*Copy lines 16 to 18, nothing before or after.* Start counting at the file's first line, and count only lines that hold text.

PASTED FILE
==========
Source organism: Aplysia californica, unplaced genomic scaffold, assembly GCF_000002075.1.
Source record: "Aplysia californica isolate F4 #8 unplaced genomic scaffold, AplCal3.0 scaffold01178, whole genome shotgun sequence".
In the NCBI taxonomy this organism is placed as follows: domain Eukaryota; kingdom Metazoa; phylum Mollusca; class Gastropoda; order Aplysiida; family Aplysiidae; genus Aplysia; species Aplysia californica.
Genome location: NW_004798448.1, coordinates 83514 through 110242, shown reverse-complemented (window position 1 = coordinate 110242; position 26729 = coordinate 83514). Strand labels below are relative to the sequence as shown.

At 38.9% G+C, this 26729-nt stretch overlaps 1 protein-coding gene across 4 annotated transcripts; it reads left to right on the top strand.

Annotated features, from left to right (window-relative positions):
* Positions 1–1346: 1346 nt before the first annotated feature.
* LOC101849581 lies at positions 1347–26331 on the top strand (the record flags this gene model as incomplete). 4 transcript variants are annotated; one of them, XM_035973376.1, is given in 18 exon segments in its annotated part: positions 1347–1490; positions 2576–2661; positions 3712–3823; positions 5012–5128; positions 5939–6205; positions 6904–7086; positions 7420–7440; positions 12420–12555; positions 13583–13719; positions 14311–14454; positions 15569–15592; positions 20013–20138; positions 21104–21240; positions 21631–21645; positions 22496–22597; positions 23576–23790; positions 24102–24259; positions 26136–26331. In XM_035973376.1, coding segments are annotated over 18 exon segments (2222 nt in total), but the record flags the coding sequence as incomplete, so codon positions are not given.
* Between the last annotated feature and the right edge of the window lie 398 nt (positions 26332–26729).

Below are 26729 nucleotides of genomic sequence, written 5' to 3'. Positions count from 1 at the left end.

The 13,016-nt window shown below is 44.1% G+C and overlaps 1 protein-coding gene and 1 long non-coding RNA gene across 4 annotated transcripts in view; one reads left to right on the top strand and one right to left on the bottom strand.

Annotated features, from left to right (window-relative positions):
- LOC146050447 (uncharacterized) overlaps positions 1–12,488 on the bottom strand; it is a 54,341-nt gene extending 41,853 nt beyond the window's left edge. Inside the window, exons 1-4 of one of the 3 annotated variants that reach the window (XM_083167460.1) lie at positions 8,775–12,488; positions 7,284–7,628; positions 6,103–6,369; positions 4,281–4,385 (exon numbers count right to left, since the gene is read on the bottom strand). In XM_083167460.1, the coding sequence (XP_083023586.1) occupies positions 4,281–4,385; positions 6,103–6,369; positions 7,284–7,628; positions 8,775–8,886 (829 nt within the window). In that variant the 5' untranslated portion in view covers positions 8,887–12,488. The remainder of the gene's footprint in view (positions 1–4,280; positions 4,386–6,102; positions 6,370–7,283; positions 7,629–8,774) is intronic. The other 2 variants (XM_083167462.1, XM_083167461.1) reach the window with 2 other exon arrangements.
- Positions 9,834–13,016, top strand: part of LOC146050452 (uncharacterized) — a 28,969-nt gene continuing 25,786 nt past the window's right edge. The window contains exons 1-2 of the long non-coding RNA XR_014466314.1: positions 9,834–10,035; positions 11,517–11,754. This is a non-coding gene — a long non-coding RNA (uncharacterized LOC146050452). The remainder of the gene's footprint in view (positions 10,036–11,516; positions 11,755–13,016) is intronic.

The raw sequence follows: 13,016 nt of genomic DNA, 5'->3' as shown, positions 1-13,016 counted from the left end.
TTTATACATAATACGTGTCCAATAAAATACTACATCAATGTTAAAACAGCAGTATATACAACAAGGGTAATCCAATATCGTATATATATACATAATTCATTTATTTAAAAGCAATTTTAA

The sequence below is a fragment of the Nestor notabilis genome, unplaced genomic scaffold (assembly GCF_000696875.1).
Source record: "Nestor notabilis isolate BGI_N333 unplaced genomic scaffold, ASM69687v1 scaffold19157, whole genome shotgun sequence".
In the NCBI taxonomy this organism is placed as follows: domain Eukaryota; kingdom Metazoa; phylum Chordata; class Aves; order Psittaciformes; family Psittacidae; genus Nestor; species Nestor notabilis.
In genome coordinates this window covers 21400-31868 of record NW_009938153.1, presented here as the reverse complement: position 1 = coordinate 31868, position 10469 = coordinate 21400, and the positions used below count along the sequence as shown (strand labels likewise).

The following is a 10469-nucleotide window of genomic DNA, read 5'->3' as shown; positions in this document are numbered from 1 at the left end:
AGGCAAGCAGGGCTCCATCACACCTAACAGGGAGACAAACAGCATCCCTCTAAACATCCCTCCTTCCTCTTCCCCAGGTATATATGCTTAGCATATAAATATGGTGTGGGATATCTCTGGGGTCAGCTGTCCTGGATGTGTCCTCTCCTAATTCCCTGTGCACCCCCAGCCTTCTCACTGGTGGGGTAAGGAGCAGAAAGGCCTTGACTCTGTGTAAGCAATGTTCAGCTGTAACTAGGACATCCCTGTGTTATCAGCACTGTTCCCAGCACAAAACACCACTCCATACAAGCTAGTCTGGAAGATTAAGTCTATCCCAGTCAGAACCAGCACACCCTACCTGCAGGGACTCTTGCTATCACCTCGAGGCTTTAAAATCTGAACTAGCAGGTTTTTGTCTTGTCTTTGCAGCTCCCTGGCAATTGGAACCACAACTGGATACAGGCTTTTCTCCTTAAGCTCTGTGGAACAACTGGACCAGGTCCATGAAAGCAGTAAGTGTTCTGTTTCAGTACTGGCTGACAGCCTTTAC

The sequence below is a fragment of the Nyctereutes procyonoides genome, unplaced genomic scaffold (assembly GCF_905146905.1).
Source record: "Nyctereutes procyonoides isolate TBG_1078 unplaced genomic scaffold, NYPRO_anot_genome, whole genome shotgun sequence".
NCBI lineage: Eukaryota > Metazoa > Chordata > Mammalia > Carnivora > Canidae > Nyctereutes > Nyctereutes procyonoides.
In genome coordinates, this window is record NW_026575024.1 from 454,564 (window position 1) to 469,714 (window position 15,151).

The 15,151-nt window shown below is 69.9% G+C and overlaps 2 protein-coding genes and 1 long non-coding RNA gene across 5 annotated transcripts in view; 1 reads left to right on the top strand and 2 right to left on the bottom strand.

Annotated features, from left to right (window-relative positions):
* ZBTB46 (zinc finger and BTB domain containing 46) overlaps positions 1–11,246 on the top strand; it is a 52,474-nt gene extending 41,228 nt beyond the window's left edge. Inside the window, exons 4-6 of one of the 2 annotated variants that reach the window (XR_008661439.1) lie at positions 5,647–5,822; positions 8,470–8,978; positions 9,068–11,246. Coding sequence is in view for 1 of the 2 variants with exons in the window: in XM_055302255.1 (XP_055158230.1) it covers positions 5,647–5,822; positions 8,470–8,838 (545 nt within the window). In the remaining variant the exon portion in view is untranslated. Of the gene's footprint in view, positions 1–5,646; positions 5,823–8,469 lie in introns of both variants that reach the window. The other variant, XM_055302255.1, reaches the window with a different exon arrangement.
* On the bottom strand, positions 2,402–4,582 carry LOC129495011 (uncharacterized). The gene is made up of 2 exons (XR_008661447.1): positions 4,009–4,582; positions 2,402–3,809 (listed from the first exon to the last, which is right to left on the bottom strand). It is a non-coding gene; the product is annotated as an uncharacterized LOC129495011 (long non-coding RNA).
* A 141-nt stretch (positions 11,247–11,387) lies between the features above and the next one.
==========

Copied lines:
TTTATACATAATACGTGTCCAATAAAATACTACATCAATGTTAAAACAGCAGTATATACAACAAGGGTAATCCAATATCGTATATATATACATAATTCATTTATTTAAAAGCAATTTTAA

The sequence below is a fragment of the Nestor notabilis genome, unplaced genomic scaffold (assembly GCF_000696875.1).
Source record: "Nestor notabilis isolate BGI_N333 unplaced genomic scaffold, ASM69687v1 scaffold19157, whole genome shotgun sequence".